Iceland’s Real Elves

January 21, 2014 — 28 Comments

warrior elvesI’ve always wanted to visit Iceland.

Not simply because it’s the most sparsely populated country in Europe . . . even though I’m not big on crowds.

Not simply because of its spectacular glaciers and volcanic activity . . . even though these natural wonders inspire genuine awe.

Not simply because it is home to the world’s most ancient parliamentary democracy . . . even though I believe representative democracy is the best sort of government available.

Not simply because they colonized Greenland, from which the Norse were the first Europeans to discover the Americas . . . even though Leif Erikson deserves the accolades rendered to others.

Not simply because 40,000 of my fellow citizens are of Icelandic descent . . . even though I’m pleased they have contributed to our national “melting pot.”

Not simply because Iceland’s tenth largest city is called Fjarðabyggð . . . even though that vivid name is sure to capture the imagination of any writer.

Not simply because the Icelandic alphabet actually includes a runic letter (Þ, þ) named thorn . . . even though this too makes the nation of Iceland unique.

And, not simply because J.R.R. Tolkien and his friend C.S. Lewis established a group called Kolbitar which was devoted to reading Icelandic and Norse sagas. The word itself means “coal biter” and refers to those in a harsh environment drawing so close to the fire’s warmth they can almost bite the coals.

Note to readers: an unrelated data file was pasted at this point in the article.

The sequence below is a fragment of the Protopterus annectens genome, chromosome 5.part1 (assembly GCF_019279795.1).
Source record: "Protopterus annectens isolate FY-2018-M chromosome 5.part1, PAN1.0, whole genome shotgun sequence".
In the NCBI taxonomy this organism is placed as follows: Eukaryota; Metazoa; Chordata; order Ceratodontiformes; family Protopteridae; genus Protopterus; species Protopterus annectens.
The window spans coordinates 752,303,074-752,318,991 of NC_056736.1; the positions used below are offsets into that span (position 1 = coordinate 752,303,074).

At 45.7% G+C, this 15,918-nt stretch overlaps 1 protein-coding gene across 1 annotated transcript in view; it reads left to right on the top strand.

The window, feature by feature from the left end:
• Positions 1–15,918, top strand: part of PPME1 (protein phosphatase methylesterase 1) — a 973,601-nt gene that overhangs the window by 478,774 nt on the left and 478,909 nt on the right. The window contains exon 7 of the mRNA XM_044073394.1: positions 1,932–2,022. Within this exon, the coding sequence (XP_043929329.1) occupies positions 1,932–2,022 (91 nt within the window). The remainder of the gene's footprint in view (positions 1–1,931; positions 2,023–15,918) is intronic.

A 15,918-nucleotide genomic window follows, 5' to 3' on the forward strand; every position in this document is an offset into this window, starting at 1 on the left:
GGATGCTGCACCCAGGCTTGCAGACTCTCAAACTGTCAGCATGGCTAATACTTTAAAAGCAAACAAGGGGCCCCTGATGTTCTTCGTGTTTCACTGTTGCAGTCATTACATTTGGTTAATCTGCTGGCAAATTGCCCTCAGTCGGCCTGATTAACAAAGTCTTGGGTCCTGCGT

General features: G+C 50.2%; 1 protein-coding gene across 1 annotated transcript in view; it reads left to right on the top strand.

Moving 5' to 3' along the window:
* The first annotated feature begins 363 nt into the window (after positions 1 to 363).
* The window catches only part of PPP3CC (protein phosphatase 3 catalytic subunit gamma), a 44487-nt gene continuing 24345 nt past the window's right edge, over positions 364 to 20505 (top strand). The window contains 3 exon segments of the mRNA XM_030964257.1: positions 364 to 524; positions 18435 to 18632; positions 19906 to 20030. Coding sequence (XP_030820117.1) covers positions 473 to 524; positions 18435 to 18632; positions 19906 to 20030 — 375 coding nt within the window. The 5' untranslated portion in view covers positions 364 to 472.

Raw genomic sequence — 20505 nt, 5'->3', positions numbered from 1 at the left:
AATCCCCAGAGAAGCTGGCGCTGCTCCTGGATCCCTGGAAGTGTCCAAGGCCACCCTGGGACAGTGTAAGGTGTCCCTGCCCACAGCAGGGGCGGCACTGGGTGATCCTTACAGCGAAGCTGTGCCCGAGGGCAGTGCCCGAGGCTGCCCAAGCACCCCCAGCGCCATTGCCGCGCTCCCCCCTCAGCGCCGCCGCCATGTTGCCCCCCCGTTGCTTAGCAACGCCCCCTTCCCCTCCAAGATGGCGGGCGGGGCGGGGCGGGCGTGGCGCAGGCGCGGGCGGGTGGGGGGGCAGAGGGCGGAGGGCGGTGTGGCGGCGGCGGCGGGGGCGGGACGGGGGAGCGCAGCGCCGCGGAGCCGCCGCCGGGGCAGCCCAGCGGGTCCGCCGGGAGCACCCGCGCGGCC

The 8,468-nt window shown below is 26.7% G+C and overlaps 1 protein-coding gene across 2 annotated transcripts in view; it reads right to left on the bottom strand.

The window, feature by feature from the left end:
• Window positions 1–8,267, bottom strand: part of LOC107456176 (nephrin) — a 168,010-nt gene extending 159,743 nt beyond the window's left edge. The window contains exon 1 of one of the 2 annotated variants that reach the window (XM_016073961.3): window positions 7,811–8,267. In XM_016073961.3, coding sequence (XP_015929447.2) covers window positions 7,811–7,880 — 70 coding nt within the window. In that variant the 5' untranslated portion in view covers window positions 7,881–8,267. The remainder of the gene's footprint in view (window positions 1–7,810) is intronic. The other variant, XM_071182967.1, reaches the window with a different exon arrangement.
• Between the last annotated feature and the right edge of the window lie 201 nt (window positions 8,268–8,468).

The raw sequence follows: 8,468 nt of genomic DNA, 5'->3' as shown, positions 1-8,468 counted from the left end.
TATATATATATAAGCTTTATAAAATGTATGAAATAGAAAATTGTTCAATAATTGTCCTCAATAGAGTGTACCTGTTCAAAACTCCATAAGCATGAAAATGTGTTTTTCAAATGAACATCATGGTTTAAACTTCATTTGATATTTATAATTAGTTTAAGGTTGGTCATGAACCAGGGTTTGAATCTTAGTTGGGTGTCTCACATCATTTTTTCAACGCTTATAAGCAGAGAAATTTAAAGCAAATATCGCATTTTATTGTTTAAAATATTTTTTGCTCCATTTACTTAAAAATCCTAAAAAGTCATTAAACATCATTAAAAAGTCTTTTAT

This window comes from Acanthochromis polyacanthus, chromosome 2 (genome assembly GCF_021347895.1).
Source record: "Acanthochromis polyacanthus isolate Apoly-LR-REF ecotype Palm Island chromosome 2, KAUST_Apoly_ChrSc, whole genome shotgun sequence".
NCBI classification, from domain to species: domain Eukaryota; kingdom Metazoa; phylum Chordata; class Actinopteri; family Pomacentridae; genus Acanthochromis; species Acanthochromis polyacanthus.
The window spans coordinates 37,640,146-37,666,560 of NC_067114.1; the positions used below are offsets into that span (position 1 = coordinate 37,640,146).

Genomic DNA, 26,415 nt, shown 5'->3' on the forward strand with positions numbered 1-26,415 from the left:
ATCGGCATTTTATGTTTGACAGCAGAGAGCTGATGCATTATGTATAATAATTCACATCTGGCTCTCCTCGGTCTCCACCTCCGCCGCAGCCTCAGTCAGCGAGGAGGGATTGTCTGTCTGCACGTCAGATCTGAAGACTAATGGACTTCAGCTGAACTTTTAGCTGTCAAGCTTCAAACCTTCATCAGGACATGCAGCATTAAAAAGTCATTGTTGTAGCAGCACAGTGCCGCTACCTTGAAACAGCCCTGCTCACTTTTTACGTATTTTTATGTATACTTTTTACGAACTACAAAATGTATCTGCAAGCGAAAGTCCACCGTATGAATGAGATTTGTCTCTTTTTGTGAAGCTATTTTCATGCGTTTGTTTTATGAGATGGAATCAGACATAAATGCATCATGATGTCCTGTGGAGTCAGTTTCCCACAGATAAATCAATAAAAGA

When the Lord of the Rings (as a work in progress) was being in read at meetings of the Inklings, one of the groups members at some point blurted out, “Oh no, not another –– elf!” [I only mention this here because that impetuous comment is often incorrectly attributed to Lewis—a genuine fan of Tolkien’s masterpiece. It was actually voiced by Hugo Dyson, another WWI veteran who taught English at Merton College.]

In the past, all of these reasons have contributed to my curiosity about the Land of Ice, but now I have added one more reason to someday visit.

It turns out that some Icelanders believe that elves, called by them Huldufólk (hidden folk), are real!

The elves have a large enough human constituency, that they are able to block highway construction due to the impact on the local Huldufólk!

Technically, the preservation of the elvish solitude is only the secondary concern in the lawsuits, the first being protection of one of Iceland’s numerous lava fields. Iceland’s Supreme Court has vacillated on the case, which can only raise the ire of any elves that may reside there.

elf houseIf the proponents of the reality of the Huldufólk are right, there remains one shortcoming to the Icelandic elves. Apparently, if the elf homes that dot the countryside are any indication, the northern island breed are a diminutive race. As in tiny, what Americans would think of more as a gnome or perhaps even a fairy.

My problem is that I’ve been spoiled by J.R.R. Tolkien’s version of the elvish races. I see them a tall, noble, and wise. The kind of folk you’d want for a friend, if you could get past the aloofness that is apparently characteristic of beings who live centuries rather than decades.